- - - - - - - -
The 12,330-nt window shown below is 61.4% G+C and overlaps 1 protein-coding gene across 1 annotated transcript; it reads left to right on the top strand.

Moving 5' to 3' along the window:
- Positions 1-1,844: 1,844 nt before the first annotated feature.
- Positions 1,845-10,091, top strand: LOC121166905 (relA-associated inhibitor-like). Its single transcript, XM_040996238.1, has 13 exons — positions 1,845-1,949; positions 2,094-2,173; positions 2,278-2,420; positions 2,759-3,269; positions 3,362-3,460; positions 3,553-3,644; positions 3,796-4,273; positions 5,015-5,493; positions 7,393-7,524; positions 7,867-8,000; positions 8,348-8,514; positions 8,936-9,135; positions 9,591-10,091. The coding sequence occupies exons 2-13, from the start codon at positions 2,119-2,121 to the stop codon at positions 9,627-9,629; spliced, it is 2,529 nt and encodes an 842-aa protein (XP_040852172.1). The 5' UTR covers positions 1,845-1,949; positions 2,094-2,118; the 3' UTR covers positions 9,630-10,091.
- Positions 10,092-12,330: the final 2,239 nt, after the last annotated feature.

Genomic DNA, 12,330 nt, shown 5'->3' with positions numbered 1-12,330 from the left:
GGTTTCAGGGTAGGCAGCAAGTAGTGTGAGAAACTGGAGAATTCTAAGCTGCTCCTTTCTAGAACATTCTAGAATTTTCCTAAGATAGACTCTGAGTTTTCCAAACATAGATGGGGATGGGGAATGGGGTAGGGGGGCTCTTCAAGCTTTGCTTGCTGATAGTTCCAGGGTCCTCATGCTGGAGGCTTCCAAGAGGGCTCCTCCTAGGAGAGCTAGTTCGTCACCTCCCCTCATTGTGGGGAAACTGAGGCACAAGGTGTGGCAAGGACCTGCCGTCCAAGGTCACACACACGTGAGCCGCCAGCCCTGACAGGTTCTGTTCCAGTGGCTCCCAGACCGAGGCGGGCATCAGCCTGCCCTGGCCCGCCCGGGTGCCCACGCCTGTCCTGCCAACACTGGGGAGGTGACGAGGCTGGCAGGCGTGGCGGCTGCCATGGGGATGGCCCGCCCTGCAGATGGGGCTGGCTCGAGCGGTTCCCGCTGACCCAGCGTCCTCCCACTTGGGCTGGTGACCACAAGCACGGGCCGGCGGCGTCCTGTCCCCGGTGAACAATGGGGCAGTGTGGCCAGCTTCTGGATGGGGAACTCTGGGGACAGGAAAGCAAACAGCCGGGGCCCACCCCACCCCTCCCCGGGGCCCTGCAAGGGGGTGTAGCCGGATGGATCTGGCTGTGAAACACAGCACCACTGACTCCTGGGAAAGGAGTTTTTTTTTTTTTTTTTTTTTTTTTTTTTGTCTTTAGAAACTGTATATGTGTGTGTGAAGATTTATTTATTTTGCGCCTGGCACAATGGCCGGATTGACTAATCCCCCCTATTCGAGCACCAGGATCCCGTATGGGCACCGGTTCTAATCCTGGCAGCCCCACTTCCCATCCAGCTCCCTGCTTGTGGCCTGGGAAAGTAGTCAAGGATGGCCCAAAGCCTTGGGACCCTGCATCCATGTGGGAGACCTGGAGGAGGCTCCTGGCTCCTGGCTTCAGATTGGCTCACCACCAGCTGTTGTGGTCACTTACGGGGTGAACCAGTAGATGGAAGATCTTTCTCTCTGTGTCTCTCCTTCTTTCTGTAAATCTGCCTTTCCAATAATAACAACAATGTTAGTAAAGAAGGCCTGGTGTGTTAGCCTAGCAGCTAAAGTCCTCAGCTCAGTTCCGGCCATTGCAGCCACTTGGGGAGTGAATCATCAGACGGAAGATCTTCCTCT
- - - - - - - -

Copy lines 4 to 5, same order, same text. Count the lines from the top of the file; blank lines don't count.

- Positions 1,845-10,091, top strand: LOC121166905 (relA-associated inhibitor-like). Its single transcript, XM_040996238.1, has 13 exons — positions 1,845-1,949; positions 2,094-2,173; positions 2,278-2,420; positions 2,759-3,269; positions 3,362-3,460; positions 3,553-3,644; positions 3,796-4,273; positions 5,015-5,493; positions 7,393-7,524; positions 7,867-8,000; positions 8,348-8,514; positions 8,936-9,135; positions 9,591-10,091. The coding sequence occupies exons 2-13, from the start codon at positions 2,119-2,121 to the stop codon at positions 9,627-9,629; spliced, it is 2,529 nt and encodes an 842-aa protein (XP_040852172.1). The 5' UTR covers positions 1,845-1,949; positions 2,094-2,118; the 3' UTR covers positions 9,630-10,091.
- Positions 10,092-12,330: the final 2,239 nt, after the last annotated feature.